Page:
World Library  
Flag as Inappropriate
Email this Article

Consistency (statistics)

Article Id: WHEBN0000610028
Reproduction Date:

Title: Consistency (statistics)  
Author: World Heritage Encyclopedia
Language: English
Subject: Generalized estimating equation, High-dimensional statistics, Statistical theory, Resampling (statistics), Fixed effects model
Collection: Statistical Terminology, Statistical Theory
Publisher: World Heritage Encyclopedia

Consistency (statistics)

In statistics, consistency of procedures, such as computing confidence intervals or conducting hypothesis tests, is a desired property of their behaviour as the number of items in the data set to which they are applied increases indefinitely. In particular, consistency requires that the outcome of the procedure with unlimited data should identify the underlying truth.[1] Use of the term in statistics derives from Sir Ronald Fisher in 1922.[2]

Use of the terms consistency and consistent in statistics is restricted to cases where essentially the same procedure can be applied to any number of data items. In complicated applications of statistics, there may be several ways in which the number of data items may grow. For example, records for rainfall within an area might increase in three ways: records for additional time periods; records for additional sites with a fixed area; records for extra sites obtained by extending the size of the area. In such cases, the property of consistency may be limited to one or more of the possible ways a sample size can grow.


  • Estimators 1
  • Tests 2
  • Classification 3
  • Sparsistency 4
  • See also 5
  • References 6


A consistent estimator is one for which, when the estimate is considered as a random variable indexed by the number n of items in the data set, as n increases the estimates converge to the value that the estimator is designed to estimate.

An estimator that has Fisher consistency is one for which, if the estimator were applied to the entire population rather than a sample, the true value of the estimated parameter would be obtained.


A consistent test is one for which the power of the test for a fixed untrue hypothesis increases to one as the number of data items increases.[1]


In statistical classification, a consistent classifier is one for which the probability of correct classification, given a training set, approaches, as the size of the training set increases, the best probability theoretically possible if the population distributions were fully known.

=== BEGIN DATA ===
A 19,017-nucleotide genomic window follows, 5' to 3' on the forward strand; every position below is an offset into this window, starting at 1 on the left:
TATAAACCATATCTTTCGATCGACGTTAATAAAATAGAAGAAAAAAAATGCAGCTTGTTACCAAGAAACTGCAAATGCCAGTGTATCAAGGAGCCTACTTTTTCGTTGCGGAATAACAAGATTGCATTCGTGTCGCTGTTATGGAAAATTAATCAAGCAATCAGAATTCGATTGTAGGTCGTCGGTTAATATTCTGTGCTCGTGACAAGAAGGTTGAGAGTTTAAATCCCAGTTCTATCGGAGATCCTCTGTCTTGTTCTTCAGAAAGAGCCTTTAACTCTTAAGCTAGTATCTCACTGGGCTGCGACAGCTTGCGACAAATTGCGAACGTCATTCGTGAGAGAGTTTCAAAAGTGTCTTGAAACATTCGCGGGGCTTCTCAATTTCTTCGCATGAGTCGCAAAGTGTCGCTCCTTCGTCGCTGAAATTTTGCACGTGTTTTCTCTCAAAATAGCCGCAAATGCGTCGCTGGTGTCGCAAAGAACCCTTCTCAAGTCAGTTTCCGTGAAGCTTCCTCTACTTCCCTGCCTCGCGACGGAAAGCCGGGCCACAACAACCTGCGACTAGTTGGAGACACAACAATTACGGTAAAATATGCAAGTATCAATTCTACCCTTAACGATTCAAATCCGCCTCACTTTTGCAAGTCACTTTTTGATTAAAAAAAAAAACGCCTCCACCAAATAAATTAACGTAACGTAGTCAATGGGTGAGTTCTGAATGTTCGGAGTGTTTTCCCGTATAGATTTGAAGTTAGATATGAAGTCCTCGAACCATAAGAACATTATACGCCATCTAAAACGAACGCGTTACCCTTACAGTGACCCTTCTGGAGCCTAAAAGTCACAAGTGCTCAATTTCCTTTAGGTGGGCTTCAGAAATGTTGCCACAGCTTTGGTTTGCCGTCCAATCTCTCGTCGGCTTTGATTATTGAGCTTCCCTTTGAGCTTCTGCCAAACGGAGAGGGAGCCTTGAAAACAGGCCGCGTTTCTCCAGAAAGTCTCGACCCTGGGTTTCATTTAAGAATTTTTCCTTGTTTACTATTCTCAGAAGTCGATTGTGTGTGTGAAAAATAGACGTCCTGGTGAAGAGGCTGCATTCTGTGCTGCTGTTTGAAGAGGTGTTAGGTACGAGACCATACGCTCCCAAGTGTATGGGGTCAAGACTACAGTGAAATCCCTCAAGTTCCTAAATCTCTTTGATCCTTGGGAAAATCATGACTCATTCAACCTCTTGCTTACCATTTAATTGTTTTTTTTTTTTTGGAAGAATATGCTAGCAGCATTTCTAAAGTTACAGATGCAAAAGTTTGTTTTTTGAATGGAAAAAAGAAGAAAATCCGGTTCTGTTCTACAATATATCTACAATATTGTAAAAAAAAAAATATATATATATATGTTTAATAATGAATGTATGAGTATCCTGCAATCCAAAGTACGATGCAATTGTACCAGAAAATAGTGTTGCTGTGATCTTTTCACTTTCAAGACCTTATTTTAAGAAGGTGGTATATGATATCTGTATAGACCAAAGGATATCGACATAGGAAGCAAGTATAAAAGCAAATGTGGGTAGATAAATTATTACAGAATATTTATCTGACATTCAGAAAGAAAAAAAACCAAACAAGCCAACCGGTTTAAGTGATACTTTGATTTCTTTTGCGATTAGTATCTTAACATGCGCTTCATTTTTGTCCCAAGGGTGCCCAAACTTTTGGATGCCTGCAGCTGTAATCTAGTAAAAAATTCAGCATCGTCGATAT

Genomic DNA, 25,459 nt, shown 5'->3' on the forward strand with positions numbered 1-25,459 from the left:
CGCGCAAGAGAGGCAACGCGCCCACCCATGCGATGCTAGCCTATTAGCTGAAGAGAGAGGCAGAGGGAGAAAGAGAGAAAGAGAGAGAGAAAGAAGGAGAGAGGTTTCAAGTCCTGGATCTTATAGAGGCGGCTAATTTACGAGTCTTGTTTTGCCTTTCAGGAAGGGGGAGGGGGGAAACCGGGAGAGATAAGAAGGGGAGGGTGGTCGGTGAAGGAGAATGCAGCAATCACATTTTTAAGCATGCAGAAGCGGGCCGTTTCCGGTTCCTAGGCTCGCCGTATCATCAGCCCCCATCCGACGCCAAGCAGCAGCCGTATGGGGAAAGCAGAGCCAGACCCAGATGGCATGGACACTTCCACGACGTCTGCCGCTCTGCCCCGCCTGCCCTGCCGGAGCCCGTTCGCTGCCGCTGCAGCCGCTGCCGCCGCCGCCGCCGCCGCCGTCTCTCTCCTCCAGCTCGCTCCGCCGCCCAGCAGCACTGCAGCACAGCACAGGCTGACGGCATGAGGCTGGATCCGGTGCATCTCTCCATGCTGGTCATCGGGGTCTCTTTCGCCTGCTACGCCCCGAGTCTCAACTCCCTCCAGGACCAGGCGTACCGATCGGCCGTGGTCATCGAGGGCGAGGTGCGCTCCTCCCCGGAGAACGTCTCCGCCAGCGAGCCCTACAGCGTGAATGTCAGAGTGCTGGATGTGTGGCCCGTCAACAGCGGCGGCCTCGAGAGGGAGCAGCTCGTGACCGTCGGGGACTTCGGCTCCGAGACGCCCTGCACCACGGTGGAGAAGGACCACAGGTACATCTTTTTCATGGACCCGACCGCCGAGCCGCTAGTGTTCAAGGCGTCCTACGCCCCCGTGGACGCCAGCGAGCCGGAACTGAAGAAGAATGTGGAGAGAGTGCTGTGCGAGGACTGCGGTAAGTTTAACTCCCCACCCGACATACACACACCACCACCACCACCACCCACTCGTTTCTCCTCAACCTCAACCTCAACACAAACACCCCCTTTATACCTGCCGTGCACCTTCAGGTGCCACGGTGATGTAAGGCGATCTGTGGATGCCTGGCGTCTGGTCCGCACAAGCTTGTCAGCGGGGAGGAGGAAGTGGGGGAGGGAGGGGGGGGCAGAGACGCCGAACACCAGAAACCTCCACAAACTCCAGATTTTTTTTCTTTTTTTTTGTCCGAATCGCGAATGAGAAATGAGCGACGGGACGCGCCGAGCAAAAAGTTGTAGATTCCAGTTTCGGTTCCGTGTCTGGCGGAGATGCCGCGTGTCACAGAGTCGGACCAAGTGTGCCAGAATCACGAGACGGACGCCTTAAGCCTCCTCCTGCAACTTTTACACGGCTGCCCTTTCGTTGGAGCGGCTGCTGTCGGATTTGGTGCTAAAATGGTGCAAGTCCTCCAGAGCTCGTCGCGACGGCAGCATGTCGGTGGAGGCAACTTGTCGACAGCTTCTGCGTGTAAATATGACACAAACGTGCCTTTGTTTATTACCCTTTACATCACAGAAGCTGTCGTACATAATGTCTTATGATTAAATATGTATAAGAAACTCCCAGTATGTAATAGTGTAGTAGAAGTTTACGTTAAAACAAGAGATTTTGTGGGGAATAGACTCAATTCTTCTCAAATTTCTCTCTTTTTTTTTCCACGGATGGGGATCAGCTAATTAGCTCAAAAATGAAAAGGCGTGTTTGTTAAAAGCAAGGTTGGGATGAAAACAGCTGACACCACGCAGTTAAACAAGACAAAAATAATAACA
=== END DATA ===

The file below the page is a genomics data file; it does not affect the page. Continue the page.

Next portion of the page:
Let \mathbf{b} be a vector and define the support supp(\mathbf{b}) = \{i : \mathbf{b}_i \neq 0\} where \mathbf{b}_i is the ith element of \mathbf{b} . Let \hat{\mathbf{b}} be an estimator for \mathbf{b} . Then sparsistency is the property that the support of the estimator converges to the true support as the number of samples grows to infinity. More formally, P(supp(\hat{\mathbf{b}}) = supp(\mathbf{b})) \rightarrow 1 as n\rightarrow \infty .[3]

See also


  1. ^ a b Dodge, Y. (2003) The Oxford Dictionary of Statistical Terms, OUP. ISBN 0-19-920613-9 (entries for consistency, consistent estimator, consistent test)
  2. ^ Upton, G.; Cook, I. (2006) Oxford Dictionary of Statistics, 2nd Edition, OUP. ISBN 978-0-19-954145-4
  3. ^
This article was sourced from Creative Commons Attribution-ShareAlike License; additional terms may apply. World Heritage Encyclopedia content is assembled from numerous content providers, Open Access Publishing, and in compliance with The Fair Access to Science and Technology Research Act (FASTR), Wikimedia Foundation, Inc., Public Library of Science, The Encyclopedia of Life, Open Book Publishers (OBP), PubMed, U.S. National Library of Medicine, National Center for Biotechnology Information, U.S. National Library of Medicine, National Institutes of Health (NIH), U.S. Department of Health & Human Services, and, which sources content from all federal, state, local, tribal, and territorial government publication portals (.gov, .mil, .edu). Funding for and content contributors is made possible from the U.S. Congress, E-Government Act of 2002.
Crowd sourced content that is contributed to World Heritage Encyclopedia is peer reviewed and edited by our editorial staff to ensure quality scholarly research articles.
By using this site, you agree to the Terms of Use and Privacy Policy. World Heritage Encyclopedia™ is a registered trademark of the World Public Library Association, a non-profit organization.

Copyright © World Library Foundation. All rights reserved. eBooks from Project Gutenberg are sponsored by the World Library Foundation,
a 501c(4) Member's Support Non-Profit Organization, and is NOT affiliated with any governmental agency or department.